US Release Date: 07-28-2006
Directed by: Betty Thomas
- Jesse Metcalfe, as
- John Tucker
- Brittany Snow, as
- Ashanti, as
- Sophia Bush, as
- Arielle Kebbel, as
- Penn Badgley, as
- Jenny McCarthy, as
- Fatso-Fasano, as
- Taylor Kitsch as
Brittany Snow in John Tucker Must Die.
Despite falling victim to two of the biggest cliches of the Teen Movie genre, John Tucker Must Die still manages to mildly entertain, which must be some kind of credit to the actors and filmmakers behind it. It doesn't wow you and it misses some opportunities at laughs, but overall it won't bore you and doesn't embarrass anyone involved with it.
The biggest cliché in the movie is the "ugly-pretty girl syndrome". Brittany Snow stars as Kate, a high school girl whose single mom (Jenny McCarthy) constantly moves them from town to town following failed relationships. Kate, who is obviously attractive, is some how seen as unpopular and has no friends and has never been on a date in her life. However, once Heather; the head cheerleader, Carrie; the head of everything else, and Beth; a vegan activist, give her a makeover, Kate is the hottest girl in school. Since she was already cute and, as she shows in one scene, has ripped ab muscles (which she apparently achieves without ever exercising), the makeover lacks any real conviction.
Kate is given this attention by the other three girls for the purpose of extracting revenge from John Tucker. Tucker was dating all three of the girls at the same time and subsequently dumped all three of them at the same time and now the three want to make him feel the same thing they did by getting him to fall in love with Kate so that she can then turn around and dump him. Complicating matters are the fact that Kate, who has never been popular before, finds herself genuinely falling for John, and also falling for John's brother Scott, the ugly-hot guy.
If this plot sounds vaguely familiar it's because it bears more than a passing resemblance to 2004's Mean Girls, only without the razor sharp wit and social insight. In that movie you had an unpopular ugly-pretty girl (Lindsay Lohan) getting a makeover from three popular girls, not to fool a boy, but to fool the three girls. In every way, it was a superior movie to this one.
The second cliché that the movie falls prey to is having actors in their mid to late twenties playing high school students. I know that it's easier to have actors over 18, so you don't have to worry about child labor laws and all that, but surely they could have found people who at least looked like high school students. Here's a rundown of the main cast's age: Jesse Metcalfe (27), Ashanti (25), Sophia Bush (24), Arielle Kebbel (21), Brittany Snow (20). Metcalfe, especially, looks his age, to the point that you almost expect him to be arrested for hanging around a high-school!
If only this movie had been made in the 1980s it might have had some edge or at least some nudity, something that would have definitely spiced it up. In this politically correct time however, it seems that teen nudity (even with actors as old as these), just isn't done anymore. The only thing sexy in this movie is a very brief girl-girl kiss. There are a few PG-13 references to Beth being a slut, but they are very mild.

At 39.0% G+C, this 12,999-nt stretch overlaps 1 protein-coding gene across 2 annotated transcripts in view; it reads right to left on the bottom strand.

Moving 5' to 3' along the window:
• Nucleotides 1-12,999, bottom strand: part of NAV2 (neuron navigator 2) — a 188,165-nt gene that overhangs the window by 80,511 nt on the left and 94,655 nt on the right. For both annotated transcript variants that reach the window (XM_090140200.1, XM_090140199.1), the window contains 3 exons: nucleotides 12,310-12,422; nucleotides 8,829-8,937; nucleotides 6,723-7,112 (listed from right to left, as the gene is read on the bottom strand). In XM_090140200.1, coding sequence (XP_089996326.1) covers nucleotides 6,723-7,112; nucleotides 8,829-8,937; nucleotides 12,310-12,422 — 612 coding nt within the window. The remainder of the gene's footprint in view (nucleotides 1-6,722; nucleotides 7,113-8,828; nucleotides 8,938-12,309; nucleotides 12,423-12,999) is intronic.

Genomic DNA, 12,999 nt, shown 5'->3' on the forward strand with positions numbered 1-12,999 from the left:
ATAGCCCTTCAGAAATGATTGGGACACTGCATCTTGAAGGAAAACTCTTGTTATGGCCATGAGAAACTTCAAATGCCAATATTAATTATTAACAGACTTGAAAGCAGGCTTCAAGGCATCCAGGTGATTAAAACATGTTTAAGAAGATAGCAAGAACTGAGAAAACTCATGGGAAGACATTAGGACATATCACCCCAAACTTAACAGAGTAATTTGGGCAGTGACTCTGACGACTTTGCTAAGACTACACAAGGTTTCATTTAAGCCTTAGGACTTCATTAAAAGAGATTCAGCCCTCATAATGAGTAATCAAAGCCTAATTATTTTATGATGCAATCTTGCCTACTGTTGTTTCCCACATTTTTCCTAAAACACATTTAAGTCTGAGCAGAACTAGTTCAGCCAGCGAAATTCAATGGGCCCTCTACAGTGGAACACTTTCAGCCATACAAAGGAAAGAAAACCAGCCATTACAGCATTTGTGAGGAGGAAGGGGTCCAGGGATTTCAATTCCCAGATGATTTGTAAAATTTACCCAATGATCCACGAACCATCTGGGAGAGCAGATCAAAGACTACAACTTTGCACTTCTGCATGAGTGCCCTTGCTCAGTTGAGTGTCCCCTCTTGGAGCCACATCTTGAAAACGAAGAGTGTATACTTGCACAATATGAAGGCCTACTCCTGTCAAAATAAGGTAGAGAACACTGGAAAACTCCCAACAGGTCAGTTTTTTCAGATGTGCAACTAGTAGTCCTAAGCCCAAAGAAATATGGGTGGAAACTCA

I suppose I wasn't this movie's target audience, despite being closer in age to the actor playing the title character than some high school students, but I also probably wasn't Mean Girls target audience either. Which just goes to show that a great movie will transcend its audience and become a classic, while a mediocre one can only hope to mildly amuse.
John Tucker Must Die
John Tucker Must Die is mildly amusing, but it gets lost in it's lack of emotional commitment. The moment of truth, when Kate realizes she actually loves John, is misplayed. She acts as if she really has feelings for him and he for her. Yet, when they break up it is as if they really didn't give a shit. Lesson number 2 in screen writing. If the characters really don't care about what they are doing, then the audience won't either. If the people on screen have no emotional involvement, how can you expect the audience too?
The one and only emotion that gets explored well is jealous bitchy girl syndrome. Even that wears thin after awhile. What's left is some highschool students milling around each other, but not really accomplishing anything. Kate likes John's brother Scott, and he her, but that relationship is never explored beyond being lab partners.
Other than the vegan chick referring vaguely to being "intimate" with John, and John getting into a bed, alone, wearing only a thong, thinking he is about to get laid, sex is never mentioned. I agree with Scott, if a movie is going to be this thin in plot, it might as well have spiced the sex up. If not, then it needed to go in the other direction and follow Disney's vastly popular Highschool Musical's lead in which sex is never even an issue. But like the character's motives, this movie stays completely in the middle of the road when it should have decided to take a different route and either become a sex farce or a moral piece on playing with someone's emotions. It touchs vaguely on both issues but not enough to be entertaining.
Photos © Copyright 20th Century Fox (2006)